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Mexico amnesty law eyes reprieve for minor drug offenses, abortions

FILE PHOTO: Mexico's President Andres Manuel Lopez Obrador attends a news conference at the National Palace in Mexico City

MEXICO CITY (Reuters) - Mexican President Andres Manuel Lopez Obrador has sent a draft law to Congress that aims to grant amnesty to people serving jail time for lesser offenses, including abortion and possession of small amounts of drugs, the government said on Sunday.

"The amnesty would benefit those in prison for minor crimes, not murderers or kidnappers or those who have caused serious injury to another person," Lopez Obrador wrote in a preamble to the draft initiative.

Lopez Obrador put an amnesty at the center of his strategy to bring down record levels of violence in Mexico, which has been ravaged by turf wars between drug gangs for more than a decade, resulting in tens of thousands of deaths.

During his campaign, he said he would explore an amnesty with criminals to pursue a less confrontational approach to tackling the violence, generating expectations it could involve members of gangs. However, the premise remained vague.

The draft law made no specific reference about an amnesty for members of organized crime groups.

However, Lopez Obrador did argue clemency should be shown to vulnerable people who had been convicted for transporting or selling drugs under duress, and that prison stays were more likely to push them into the arms of organized crime.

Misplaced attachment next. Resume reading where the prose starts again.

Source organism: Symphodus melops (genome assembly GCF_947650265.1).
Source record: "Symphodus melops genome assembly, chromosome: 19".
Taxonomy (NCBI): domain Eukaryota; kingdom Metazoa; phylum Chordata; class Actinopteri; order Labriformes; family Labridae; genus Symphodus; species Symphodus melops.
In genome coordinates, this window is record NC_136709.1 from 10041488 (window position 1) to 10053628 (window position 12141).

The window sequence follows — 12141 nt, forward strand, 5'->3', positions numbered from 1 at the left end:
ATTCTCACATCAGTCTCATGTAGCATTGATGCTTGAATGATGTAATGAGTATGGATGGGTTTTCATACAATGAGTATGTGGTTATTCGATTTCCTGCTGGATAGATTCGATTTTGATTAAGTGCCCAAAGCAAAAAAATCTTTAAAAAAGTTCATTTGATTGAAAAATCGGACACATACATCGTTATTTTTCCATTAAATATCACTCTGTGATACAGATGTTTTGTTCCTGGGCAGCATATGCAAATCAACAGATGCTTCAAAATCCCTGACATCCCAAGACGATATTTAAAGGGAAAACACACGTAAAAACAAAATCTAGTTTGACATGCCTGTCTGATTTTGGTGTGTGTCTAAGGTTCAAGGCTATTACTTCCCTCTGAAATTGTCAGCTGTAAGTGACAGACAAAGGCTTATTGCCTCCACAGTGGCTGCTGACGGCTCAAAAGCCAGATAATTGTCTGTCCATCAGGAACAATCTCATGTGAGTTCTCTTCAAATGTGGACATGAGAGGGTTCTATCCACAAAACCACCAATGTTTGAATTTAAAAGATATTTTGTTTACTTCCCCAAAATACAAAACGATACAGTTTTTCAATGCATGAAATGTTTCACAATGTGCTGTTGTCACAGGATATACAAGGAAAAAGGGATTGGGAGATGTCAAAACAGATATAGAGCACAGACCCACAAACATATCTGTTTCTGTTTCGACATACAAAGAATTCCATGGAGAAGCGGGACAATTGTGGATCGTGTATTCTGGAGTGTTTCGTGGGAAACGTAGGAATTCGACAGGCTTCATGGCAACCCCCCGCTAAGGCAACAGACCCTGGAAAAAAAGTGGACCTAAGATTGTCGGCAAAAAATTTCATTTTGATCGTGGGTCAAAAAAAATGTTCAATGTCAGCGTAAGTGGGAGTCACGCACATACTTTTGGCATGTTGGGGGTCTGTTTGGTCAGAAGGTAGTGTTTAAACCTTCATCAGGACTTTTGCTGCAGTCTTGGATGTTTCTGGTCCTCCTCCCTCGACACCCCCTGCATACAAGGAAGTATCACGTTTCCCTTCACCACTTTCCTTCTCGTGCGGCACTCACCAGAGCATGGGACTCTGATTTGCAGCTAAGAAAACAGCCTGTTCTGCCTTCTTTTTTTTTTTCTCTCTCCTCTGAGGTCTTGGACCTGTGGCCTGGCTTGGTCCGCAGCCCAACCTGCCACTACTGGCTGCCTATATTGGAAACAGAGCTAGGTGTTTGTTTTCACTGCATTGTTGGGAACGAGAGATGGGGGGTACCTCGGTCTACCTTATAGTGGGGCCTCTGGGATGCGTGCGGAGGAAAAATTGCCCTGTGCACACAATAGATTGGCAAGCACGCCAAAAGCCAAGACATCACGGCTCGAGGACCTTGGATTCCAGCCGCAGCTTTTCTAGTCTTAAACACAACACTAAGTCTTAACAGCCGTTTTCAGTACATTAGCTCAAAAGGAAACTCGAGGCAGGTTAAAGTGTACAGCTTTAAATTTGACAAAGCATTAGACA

Provided they are not repeat offenders, the amnesty bill plans to cover people convicted of non-violent robbery to prison terms of four years or less, women who aborted their pregnancies, and doctors who carried out abortions.

Outside of Mexico City, abortion is illegal in most of the country except for in certain situations, such as rape.

The bill said it aims to help poor or indigenous Mexicans who have had limited recourse to legal services, and noted that they, women and young people have been particularly vulnerable to the application of Mexico's penal code.

The law also foresees granting amnesty to those convicted of sedition or political activities, provided these were not related to terrorism, did not involve kidnapping or cause serious injury to others, or the use of firearms.


(Reporting by Dave Graham and Diego Ore; Editing by Sandra Maler)